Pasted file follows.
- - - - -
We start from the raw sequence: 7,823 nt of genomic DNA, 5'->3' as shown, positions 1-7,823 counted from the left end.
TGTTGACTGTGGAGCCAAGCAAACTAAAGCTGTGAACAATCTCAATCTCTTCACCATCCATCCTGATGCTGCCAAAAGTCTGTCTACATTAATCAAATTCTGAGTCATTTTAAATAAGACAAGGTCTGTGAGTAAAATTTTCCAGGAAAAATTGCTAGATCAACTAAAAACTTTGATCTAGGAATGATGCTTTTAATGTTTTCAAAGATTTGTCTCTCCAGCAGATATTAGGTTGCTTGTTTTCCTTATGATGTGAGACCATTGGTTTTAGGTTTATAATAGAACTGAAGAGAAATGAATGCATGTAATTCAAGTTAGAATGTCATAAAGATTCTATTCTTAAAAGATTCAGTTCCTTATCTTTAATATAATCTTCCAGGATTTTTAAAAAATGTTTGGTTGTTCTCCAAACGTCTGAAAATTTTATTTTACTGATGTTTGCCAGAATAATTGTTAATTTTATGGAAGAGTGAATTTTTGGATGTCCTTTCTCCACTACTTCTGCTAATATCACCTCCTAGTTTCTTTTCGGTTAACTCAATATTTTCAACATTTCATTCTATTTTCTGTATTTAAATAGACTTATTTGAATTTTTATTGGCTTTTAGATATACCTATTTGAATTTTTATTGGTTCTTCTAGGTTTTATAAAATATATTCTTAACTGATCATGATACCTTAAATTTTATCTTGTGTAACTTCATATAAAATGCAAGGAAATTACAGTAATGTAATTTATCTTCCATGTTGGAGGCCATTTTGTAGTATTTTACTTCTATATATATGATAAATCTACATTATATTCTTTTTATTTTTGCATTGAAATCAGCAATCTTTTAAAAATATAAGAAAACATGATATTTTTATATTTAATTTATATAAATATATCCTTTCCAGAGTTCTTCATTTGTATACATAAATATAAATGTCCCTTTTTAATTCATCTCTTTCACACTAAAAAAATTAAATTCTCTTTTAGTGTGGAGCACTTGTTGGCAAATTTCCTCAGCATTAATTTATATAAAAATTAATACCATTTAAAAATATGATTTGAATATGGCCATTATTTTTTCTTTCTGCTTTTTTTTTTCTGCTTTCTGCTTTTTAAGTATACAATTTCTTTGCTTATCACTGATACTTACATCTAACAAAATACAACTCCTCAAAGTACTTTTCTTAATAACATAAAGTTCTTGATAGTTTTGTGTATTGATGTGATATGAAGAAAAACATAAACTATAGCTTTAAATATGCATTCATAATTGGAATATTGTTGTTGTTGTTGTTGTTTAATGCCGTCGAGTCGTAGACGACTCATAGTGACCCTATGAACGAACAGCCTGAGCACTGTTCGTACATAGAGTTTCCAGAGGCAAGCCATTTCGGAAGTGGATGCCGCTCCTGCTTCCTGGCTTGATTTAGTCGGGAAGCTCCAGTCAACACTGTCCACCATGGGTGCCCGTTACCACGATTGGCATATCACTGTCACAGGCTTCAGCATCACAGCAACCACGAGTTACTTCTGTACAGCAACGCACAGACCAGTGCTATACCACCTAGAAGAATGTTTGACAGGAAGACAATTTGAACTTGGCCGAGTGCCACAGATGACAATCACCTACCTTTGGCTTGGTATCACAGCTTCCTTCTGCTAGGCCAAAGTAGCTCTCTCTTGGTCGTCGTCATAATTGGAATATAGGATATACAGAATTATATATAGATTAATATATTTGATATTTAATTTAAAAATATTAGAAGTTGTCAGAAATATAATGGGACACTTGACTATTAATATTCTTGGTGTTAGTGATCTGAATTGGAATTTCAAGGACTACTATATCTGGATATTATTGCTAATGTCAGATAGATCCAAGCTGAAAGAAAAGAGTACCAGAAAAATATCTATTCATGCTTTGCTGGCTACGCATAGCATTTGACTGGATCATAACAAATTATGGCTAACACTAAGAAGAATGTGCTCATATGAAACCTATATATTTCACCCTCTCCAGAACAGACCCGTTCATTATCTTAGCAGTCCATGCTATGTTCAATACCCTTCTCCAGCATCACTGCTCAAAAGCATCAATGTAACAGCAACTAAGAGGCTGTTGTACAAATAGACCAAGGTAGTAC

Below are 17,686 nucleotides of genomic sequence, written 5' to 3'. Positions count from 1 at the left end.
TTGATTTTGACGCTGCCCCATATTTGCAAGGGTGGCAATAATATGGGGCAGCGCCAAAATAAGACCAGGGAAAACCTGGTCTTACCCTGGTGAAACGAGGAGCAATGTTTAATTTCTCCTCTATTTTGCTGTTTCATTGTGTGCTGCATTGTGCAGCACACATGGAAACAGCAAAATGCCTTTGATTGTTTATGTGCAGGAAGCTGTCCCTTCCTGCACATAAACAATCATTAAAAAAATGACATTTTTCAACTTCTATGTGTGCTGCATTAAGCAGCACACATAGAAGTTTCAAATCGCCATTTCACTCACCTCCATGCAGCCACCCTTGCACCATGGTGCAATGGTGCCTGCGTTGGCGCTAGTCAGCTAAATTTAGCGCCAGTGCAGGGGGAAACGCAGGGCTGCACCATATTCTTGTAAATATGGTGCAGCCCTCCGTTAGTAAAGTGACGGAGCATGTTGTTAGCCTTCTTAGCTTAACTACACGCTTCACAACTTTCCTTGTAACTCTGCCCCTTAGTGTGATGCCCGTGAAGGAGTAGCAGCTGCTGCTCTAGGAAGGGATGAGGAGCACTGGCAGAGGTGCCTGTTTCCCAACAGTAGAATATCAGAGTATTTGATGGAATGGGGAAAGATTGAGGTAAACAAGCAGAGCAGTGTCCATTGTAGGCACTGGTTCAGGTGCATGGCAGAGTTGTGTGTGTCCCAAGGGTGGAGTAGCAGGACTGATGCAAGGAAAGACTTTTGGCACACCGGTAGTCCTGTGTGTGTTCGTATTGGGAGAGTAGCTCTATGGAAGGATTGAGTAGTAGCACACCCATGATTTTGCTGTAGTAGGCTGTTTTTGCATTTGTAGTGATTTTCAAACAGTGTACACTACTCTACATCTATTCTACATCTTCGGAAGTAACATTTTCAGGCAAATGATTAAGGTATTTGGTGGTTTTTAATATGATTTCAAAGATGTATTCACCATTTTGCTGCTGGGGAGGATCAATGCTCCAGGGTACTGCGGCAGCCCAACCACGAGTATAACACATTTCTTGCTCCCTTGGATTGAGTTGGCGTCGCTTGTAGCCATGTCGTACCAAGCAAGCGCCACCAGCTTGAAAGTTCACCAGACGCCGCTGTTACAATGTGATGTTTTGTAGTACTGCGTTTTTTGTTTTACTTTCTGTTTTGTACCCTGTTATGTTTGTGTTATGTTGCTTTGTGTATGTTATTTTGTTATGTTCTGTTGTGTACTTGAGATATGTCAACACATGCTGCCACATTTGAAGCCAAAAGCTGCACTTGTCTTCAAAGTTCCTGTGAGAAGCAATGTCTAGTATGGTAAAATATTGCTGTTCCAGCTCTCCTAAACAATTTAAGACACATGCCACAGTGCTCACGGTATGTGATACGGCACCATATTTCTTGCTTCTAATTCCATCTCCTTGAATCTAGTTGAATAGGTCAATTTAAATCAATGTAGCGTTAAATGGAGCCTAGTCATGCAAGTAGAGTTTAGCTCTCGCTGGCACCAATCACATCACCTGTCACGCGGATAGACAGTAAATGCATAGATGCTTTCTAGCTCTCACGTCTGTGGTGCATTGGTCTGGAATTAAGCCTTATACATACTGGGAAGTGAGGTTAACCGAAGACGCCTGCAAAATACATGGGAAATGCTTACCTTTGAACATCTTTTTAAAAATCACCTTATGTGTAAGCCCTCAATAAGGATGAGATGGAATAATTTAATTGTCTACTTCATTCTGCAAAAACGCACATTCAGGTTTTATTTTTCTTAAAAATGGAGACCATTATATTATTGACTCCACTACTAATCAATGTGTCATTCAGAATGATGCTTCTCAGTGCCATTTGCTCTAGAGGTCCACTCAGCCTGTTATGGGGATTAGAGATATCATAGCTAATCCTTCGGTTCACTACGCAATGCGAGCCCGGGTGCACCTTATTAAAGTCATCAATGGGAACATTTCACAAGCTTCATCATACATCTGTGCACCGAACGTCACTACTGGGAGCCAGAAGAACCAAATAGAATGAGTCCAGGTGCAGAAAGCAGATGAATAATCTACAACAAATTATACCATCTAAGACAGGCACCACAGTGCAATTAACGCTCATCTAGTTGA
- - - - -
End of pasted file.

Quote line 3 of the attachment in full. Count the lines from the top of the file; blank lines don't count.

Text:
Below are 17,686 nucleotides of genomic sequence, written 5' to 3'. Positions count from 1 at the left end.